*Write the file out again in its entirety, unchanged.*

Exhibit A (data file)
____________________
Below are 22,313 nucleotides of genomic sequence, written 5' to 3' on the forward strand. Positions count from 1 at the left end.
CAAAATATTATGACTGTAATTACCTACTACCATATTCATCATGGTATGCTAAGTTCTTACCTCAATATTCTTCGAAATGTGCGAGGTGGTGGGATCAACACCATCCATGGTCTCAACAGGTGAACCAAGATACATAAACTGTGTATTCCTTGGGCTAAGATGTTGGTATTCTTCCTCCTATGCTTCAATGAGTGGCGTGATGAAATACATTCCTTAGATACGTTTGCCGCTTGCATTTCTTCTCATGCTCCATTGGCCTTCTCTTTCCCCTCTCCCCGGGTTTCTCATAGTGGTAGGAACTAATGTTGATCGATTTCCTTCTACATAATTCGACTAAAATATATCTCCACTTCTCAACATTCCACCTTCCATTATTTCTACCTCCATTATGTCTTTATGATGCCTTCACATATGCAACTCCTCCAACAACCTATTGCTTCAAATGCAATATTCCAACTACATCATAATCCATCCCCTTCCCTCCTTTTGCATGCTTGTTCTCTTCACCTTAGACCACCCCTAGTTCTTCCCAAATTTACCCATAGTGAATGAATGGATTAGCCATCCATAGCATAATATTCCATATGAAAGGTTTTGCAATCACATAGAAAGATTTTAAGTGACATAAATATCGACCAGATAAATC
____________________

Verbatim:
Below are 22,313 nucleotides of genomic sequence, written 5' to 3' on the forward strand. Positions count from 1 at the left end.
CAAAATATTATGACTGTAATTACCTACTACCATATTCATCATGGTATGCTAAGTTCTTACCTCAATATTCTTCGAAATGTGCGAGGTGGTGGGATCAACACCATCCATGGTCTCAACAGGTGAACCAAGATACATAAACTGTGTATTCCTTGGGCTAAGATGTTGGTATTCTTCCTCCTATGCTTCAATGAGTGGCGTGATGAAATACATTCCTTAGATACGTTTGCCGCTTGCATTTCTTCTCATGCTCCATTGGCCTTCTCTTTCCCCTCTCCCCGGGTTTCTCATAGTGGTAGGAACTAATGTTGATCGATTTCCTTCTACATAATTCGACTAAAATATATCTCCACTTCTCAACATTCCACCTTCCATTATTTCTACCTCCATTATGTCTTTATGATGCCTTCACATATGCAACTCCTCCAACAACCTATTGCTTCAAATGCAATATTCCAACTACATCATAATCCATCCCCTTCCCTCCTTTTGCATGCTTGTTCTCTTCACCTTAGACCACCCCTAGTTCTTCCCAAATTTACCCATAGTGAATGAATGGATTAGCCATCCATAGCATAATATTCCATATGAAAGGTTTTGCAATCACATAGAAAGATTTTAAGTGACATAAATATCGACCAGATAAATC